Why create goals? Goals provide the focus and guidance to move forward, even when it’s tempting to get lost in the day to day.
SMART is a acronym developed in the 1980s in the business word to help people create and fulfill their goals. Mike Schmoker, author of The Key to Continuous School Improvement says, “Clear, measurable goals are the center to the mystery of a school’s success, mediocrity, or failure.” Teachers can write student-centered SMART goals to focus their work during a data cycle, or more teacher-centered SMART goals to help measure their own growth in the classroom.
Ask yourself these questions when writing a SMART goal:
S: Specific and Strategic (What exactly do I want to measure and why?)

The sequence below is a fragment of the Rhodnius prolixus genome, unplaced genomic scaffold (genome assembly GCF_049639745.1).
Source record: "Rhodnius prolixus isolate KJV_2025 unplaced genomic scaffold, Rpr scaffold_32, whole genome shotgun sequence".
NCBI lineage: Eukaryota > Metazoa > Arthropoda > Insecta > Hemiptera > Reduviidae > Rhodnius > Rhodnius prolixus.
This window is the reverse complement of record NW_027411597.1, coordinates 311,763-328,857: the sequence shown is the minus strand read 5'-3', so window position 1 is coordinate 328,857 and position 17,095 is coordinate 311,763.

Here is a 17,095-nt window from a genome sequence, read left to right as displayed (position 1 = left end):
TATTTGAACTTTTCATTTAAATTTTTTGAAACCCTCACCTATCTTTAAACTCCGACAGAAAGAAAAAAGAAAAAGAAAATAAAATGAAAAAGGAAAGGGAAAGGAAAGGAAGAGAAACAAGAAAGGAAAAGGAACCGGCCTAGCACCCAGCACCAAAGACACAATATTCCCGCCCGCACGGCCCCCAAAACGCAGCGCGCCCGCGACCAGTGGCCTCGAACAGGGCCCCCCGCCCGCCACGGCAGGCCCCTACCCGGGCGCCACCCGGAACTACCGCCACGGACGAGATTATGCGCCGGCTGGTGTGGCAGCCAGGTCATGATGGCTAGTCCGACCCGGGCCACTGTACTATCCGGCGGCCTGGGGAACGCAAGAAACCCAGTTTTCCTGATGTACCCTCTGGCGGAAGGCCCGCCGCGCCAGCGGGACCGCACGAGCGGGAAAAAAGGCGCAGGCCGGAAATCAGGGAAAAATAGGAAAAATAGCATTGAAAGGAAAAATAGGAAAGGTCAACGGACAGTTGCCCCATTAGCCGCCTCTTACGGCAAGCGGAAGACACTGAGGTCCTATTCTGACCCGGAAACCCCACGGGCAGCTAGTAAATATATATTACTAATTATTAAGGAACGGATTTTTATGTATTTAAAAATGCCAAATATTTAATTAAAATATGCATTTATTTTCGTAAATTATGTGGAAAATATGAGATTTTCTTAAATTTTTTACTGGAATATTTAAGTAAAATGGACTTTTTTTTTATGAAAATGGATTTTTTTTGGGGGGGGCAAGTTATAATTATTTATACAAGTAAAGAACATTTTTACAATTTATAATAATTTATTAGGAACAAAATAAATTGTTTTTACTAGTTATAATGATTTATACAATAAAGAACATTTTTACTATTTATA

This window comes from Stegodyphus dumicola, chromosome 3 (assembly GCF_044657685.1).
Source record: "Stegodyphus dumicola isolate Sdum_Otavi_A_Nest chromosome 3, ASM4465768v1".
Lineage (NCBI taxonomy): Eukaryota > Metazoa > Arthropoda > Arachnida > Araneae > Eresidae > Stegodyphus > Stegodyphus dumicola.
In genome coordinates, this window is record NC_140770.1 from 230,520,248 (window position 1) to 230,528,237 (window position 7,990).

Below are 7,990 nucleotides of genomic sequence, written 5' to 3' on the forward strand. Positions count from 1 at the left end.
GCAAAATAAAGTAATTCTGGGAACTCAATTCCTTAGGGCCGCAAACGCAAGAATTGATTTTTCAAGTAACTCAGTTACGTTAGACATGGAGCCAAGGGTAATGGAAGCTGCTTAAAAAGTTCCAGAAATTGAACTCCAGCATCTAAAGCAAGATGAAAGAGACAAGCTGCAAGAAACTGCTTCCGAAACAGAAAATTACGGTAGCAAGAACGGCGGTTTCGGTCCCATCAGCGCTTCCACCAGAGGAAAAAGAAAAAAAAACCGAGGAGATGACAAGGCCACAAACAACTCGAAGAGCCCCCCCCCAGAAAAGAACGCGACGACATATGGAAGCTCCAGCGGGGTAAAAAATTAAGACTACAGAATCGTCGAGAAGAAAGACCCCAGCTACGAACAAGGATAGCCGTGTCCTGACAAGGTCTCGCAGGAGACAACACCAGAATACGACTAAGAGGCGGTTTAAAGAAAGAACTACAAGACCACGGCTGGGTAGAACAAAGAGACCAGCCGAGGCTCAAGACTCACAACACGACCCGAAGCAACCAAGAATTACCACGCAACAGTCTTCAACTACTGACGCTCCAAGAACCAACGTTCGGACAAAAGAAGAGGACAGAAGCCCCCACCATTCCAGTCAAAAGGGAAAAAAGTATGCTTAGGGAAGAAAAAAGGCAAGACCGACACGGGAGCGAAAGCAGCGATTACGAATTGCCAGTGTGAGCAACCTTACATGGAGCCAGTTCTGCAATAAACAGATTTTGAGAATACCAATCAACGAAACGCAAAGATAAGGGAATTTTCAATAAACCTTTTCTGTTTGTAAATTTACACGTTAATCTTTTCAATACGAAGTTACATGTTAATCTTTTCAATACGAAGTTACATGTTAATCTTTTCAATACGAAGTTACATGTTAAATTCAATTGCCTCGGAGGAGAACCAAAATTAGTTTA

M: Measurable (How am I going to measure it?)
A: Action Oriented/Attainable (Is this a goal I can reasonably meet with the resources I have?)
R: Relevant (Will meeting this goal improve my students’ learning?)
T: Timed/Tracked (When will I achieve this goal?)
Here is an example teacher-centered SMART goal for the classroom:
GOAL: By the end of 3rd quarter I will double the amount of feedback I give my students by writing in their class notebooks every Friday instead of every other (changing to once a week from once every two weeks). This will provide my students with twice the amount of opportunities to see my thinking about their work and make changes in their thinking.
S: amount of feedback given to students
M: “changing to once a week from once every two weeks”
A: the notebooks are already a resource in the classroom
R: “provide my students with twice the amount of opportunities to see my thinking about their work and make changes in their thinking”
T: “By the end of 3rd quarter”